Young adults have been particularly hard hit by this year’s pandemic and economic downturn, and have been more likely to move than other age groups, according to a Pew Research Center survey. About one-in-ten young adults (9%) say they relocated temporarily or permanently due to the coronavirus outbreak, and about the same share (10%) had somebody move into their household. Among all adults who moved due to the pandemic, 23% said the most important reason was because their college campus had closed, and 18% said it was due to job loss or other financial reasons.
These new living arrangements may have an impact not just on young adults and their families, but on the U.S. economy overall, reflecting the importance of the housing market to overall economic growth. Even before the outbreak, the growth in new households trailed population growth, in part because people were moving in with others. Slower household growth could mean less demand for housing and household goods. There also may be a decline in the number of renters and homeowners, and in overall housing activity. Between February and July 2020, the number of households headed by an 18- to 29-year-old declined by 1.9 million, or 12%. The total went from 15.8 million to 13.9 million.
The vast majority of young adults who live with their parents – 88% – live in their parents’ home, and this group accounts for the growth in the population of adult children living with their parents. Nearly all of the remainder live in their own homes along with their parents, or in homes headed by other family members. These shares have been relatively stable for the past decade.
Most of the increase in young adults living with parents was among the youngest adults
The youngest adults (ages 18 to 24) accounted for most of the growth in the number of 18- to 29-year-olds living with their parents from February to July – 2.1 million of the 2.6 million increase was attributable to them. Most in this youngest age group already lived with their parents, but the share grew to 71% in July from 63% in February.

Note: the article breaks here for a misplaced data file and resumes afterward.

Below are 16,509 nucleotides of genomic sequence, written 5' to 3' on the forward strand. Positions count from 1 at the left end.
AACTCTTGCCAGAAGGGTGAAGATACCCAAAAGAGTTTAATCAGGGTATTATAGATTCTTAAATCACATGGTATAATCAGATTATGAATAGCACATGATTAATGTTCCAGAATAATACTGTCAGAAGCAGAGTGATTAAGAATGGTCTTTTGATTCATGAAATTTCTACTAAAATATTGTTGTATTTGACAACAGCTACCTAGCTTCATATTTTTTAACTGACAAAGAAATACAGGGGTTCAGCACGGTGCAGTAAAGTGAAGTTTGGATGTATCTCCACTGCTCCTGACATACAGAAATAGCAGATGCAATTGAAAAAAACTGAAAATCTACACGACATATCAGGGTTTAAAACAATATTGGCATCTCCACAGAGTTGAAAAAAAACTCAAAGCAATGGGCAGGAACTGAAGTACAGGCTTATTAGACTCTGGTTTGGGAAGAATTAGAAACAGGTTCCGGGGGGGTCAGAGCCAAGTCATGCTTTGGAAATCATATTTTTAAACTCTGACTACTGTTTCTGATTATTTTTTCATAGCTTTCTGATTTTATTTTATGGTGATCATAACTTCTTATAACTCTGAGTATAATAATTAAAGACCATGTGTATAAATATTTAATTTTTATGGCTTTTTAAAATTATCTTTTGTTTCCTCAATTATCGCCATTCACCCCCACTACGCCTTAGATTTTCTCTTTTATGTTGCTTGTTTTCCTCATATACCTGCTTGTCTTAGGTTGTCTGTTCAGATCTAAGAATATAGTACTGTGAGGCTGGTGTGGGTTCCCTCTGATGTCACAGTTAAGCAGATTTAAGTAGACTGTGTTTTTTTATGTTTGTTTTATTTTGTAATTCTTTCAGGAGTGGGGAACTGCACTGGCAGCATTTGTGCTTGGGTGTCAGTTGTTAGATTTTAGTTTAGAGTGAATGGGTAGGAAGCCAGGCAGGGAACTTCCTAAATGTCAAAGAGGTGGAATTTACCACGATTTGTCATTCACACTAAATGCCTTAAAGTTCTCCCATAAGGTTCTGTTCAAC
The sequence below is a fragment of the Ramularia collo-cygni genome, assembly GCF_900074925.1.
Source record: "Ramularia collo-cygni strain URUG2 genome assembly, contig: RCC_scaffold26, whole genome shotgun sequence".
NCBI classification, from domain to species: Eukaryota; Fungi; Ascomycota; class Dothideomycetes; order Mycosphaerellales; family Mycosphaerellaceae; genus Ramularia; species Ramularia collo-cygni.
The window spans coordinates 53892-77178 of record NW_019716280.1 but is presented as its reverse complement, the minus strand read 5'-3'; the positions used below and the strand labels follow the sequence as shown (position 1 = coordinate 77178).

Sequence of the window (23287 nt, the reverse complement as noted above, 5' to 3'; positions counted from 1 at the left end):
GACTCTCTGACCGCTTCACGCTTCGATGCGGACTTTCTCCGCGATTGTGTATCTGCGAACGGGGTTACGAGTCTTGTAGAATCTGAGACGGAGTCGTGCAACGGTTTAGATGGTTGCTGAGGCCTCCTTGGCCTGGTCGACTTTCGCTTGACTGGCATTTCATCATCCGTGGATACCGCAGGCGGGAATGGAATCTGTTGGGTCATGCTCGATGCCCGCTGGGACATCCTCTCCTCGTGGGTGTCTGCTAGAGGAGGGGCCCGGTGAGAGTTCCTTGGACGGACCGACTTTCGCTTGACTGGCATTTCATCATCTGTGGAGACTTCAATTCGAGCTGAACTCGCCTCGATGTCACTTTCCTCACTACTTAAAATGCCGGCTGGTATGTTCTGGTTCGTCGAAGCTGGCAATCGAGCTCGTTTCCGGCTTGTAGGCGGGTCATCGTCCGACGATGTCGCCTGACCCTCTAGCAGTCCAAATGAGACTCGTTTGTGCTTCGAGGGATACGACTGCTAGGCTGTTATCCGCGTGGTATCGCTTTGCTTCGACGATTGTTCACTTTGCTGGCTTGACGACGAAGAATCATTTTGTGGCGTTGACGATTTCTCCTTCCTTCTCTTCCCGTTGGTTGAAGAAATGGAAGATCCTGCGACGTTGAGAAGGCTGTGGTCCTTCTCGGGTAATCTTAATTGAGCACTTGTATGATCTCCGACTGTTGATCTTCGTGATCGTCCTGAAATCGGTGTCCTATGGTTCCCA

The pattern is consistent with employment losses since February. The youngest adults have been more likely than other age groups to lose their jobs or take a pay cut. The share of 16- to 24-year-olds who are neither enrolled in school nor employed more than doubled from February (11%) to June (28%) due to the pandemic and consequent economic downturn.
It is worth noting that in these Current Population Survey numbers, unmarried students who reside in on-campus college dorms are counted as living in their family home, so any increase in young adults living with parents this year would not be due to the pandemic-related closure of college dorms in the spring.
That said, there generally is a seasonal pattern to young adults living with their parents: The share tends to rise slightly in the summer, after college final exams. In 2019, for example, the share living with their parents rose by less than 2 percentage points in July compared with February. But this year, the increase was much sharper – more than 5 points.
Racial and ethnic differences in the share of young adults living with parents have narrowed
In past decades, White young adults have been less likely than their Asian, Black and Hispanic counterparts to live with their parents. That gap has narrowed since February as the number of White young adults living with their mothers and/or fathers grew more than for other racial and ethnic groups.
In fact, Whites accounted for about two-thirds (68%) of the increase in young adults living with their parents. As of July, more than half of Hispanic (58%) and Black (55%) young adults now live with their parents, compared with about half of White (49%) and Asian (51%) young adults.
Young men are more likely than young women to live with their parents, and both groups experienced increases in the number and share residing with mom, dad or both parents since the beginning of the coronavirus outbreak. Similarly, a higher share of young adults in metropolitan areas compared with rural ones live with their parents now, but the number in both areas grew from February to July.
By region, the number and share of young adults living with parents grew throughout the country. Growth was sharpest in the South, where the total rose by more than a million and the share increased by 7 percentage points, from 46% to 52%. But the Northeast retained its status as the region where the highest share of young adults live with parents (57%).
Correction (Sept. 9, 2020): An earlier version of this post incorrectly stated the percentage point growth in the share of 18- to 29-year-olds residing in the South who are living with a parent. This share grew by 7 percentage points from February 2020 (46%) to July 2020 (52%). The percentage point change is computed from unrounded shares.